Turning

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As the leaves on the trees begin to turn vibrant shades of yellow and orange and the sun sets on September, I’m reluctantly letting go of summer and reflecting on these past few months, in particular my 51 biking adventures throughout Minnesota.

Some of you know what I am talking about; I’ve done a lot of biking this summer and conned many of you into joining me. But for those that don’t know, here’s the scoop.

In June, days before my 52nd birthday, I was out riding my bike and was reminded of all the great places we have to bike here in the Twin Cities. So I decided, on a whim really, that it was time to explore these many and varied bike routes in the state of MN. So the next day I called my parents and invited them to join me and my daughter for a ride. That day we rode the Greenway and Cedar Lakes trails, I took a photo, posted it in Instagram, and bike #2 was in the books. The adventure had begun.

My goal was 52 different rides, and my only rule was I had to bike different routes each time. Because my “normal” mode of biking was training for races (usually on the same course) this goal seemed pretty lame, maybe even weak, but starting simple I figured I could build from there.

The first few rides were easy, as I tried out some of the paths I knew but hadn’t ridden for awhile. But it wasn’t long before I needed to expand my horizons. So, I did two things: got some maps – one of which I marked each route after my ride – and I talked with people. To my goal and rule, I discovered I needed to add something else – a postureexplorer mode! Explorer mode was about being open, and required both doing research and trying new things along the way. Sometimes explorer mode helped me find new trails and beautiful park reserves, sometimes it was forced on me by construction and detours. At times it was the result of being at a fork in the road “and taking the one less traveled.” A few times it brought me to a dead end. Overall explore mode opened up new territory and the desire to visit again.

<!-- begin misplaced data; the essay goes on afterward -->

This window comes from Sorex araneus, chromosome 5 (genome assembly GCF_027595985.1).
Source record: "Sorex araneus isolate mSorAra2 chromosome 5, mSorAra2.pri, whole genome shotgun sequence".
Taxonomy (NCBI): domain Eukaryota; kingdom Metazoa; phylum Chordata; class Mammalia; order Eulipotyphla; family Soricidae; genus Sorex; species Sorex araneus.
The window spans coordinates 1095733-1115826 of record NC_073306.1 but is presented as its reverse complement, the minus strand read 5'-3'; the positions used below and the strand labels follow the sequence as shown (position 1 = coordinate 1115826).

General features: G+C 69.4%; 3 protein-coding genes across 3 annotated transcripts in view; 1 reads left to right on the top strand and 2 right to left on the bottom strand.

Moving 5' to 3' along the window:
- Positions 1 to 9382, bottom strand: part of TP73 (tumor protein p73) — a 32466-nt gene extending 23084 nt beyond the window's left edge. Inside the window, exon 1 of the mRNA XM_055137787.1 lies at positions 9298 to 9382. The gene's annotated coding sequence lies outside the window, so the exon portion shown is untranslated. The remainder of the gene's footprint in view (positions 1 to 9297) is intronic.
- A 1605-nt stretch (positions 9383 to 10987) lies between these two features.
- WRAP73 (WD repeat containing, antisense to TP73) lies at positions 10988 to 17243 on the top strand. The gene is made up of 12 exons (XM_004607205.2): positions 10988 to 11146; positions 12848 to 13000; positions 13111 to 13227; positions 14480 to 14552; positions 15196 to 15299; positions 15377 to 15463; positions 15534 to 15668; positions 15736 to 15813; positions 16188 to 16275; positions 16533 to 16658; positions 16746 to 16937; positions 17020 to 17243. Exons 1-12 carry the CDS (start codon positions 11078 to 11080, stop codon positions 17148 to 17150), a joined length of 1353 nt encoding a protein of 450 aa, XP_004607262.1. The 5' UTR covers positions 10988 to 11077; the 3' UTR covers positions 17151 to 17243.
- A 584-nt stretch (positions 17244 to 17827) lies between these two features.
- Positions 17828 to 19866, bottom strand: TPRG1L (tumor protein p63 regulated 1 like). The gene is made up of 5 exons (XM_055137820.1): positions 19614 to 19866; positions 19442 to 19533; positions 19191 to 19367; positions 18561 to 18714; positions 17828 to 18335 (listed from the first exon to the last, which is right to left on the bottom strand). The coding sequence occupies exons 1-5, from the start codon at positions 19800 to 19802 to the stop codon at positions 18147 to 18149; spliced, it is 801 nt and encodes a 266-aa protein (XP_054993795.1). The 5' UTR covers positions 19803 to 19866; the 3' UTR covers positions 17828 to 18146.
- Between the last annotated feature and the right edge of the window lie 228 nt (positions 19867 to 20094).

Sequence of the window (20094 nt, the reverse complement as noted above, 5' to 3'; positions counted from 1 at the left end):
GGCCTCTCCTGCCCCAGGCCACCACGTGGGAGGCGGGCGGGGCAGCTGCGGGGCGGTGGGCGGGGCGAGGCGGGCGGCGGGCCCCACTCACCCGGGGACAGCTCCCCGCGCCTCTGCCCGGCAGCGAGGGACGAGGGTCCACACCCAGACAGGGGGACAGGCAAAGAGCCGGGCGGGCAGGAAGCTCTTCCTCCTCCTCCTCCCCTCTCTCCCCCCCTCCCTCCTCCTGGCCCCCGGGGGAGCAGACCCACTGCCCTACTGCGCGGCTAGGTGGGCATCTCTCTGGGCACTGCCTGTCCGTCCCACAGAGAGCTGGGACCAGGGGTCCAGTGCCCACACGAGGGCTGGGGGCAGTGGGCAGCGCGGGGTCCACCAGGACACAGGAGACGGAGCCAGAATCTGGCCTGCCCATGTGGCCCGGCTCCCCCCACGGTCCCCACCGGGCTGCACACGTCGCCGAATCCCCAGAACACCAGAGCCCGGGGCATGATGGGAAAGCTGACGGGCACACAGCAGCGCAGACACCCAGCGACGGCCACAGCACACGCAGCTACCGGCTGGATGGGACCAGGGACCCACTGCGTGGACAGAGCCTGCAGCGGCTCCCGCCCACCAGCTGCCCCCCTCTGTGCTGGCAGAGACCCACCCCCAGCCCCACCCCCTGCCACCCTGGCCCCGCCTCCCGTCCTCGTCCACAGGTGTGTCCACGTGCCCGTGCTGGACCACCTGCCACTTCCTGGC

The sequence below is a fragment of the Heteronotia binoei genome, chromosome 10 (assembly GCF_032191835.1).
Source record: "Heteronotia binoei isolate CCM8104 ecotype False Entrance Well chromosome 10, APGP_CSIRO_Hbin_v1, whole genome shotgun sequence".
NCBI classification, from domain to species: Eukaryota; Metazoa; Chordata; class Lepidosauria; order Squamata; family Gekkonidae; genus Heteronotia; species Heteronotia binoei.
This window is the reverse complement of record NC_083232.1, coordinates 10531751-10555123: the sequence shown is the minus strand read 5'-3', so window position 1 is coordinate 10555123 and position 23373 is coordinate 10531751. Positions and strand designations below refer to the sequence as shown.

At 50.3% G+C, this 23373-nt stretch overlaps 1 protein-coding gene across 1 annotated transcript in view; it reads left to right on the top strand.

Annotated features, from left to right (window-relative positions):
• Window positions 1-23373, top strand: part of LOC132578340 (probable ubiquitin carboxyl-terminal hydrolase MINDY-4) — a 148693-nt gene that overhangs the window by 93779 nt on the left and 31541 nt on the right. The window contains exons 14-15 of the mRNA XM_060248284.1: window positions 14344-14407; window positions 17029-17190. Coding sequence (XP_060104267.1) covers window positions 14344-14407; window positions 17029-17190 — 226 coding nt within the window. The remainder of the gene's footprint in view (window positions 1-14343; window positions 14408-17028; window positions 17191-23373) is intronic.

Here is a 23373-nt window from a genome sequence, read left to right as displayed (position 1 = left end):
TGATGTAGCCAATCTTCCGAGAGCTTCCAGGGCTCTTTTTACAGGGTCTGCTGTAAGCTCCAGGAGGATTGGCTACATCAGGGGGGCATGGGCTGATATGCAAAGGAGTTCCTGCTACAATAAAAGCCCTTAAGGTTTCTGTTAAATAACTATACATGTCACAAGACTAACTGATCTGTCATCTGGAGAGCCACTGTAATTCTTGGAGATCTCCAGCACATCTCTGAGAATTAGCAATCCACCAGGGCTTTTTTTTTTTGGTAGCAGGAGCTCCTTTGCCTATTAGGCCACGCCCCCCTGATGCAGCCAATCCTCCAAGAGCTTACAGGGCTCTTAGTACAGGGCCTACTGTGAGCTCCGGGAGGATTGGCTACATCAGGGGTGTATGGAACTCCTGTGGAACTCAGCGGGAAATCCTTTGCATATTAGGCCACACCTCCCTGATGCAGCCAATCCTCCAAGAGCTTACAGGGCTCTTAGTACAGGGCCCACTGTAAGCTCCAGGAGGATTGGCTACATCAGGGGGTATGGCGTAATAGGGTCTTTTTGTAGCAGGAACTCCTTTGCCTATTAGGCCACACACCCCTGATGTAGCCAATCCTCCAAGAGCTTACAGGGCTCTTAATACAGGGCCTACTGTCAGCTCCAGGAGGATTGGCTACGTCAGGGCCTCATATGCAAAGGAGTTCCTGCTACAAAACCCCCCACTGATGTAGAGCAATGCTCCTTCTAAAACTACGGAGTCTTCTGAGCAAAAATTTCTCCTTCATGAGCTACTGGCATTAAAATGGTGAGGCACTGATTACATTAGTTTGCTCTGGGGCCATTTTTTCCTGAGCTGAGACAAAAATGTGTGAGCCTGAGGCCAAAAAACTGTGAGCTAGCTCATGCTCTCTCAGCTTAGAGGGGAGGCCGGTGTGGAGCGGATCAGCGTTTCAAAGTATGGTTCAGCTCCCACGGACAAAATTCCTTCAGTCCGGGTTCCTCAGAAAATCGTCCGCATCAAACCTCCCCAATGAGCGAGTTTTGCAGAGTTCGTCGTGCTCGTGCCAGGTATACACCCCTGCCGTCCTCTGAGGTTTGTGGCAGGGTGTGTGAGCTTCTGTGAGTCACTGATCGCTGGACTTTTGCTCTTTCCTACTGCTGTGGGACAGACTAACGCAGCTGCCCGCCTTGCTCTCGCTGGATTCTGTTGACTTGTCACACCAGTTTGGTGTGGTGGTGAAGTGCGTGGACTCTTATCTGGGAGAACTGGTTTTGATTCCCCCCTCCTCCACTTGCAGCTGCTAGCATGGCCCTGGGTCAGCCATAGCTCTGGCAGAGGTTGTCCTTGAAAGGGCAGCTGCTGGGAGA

This goal, rule, and posture helped me develop a new skilladaptability. Adapting became central to everything and helped me reframe all kinds of situations. For example, I learned to adapt my expectation of time – what started as “oh this route will only take me an hour” often turned into 90 minutes plus travel time. Therefore as the summer progressed I learned to leave the end time open so I didn’t feel pressure. I also learned to adapt to the surroundings – a popular trail on a Saturday morning has more traffic than a less popular one on Monday morning; roads are slower than paths; and feeling rain in the air usually means a storm is brewing. And biking with people and by myself are different, so I learned to adapt my pace to be in sync with those I was traveling with. Some days I pushed it with hard core bikers and other days I had a leisurely ride with people more interested with what’s going on around them. The whole continuum was fine with me, because in the end, it was great to bring people into the adventure with me.

Practicing this skill help me name a second rulehave fun! Be it a solo ride along the river on a 90 degree day or an outing with relatives “up north” or chatting with a friend while going around the lakes, I wanted, personally and for my fellow adventurers, to enjoy the ride and remember something good about the adventure. (And I learned it is really OK to have fun be a rule!)

Saturday is bike #52100 miles around the greater Twin Cities. Most of the trails I will already have been on sometime this summer; a few connecting roads/trails will be new. A few of you may see me in your neighborhood, feel free to join in a few miles if you like, but know this…Minnesota is a great state for biking and invites us all into various adventures. This summer, biking was mine.

I’ll share more about the lessons I learned this summer…and give some links to great trails near and far…but until then I invite you to enjoy the turning of summer into fall and to wonder about your own adventures.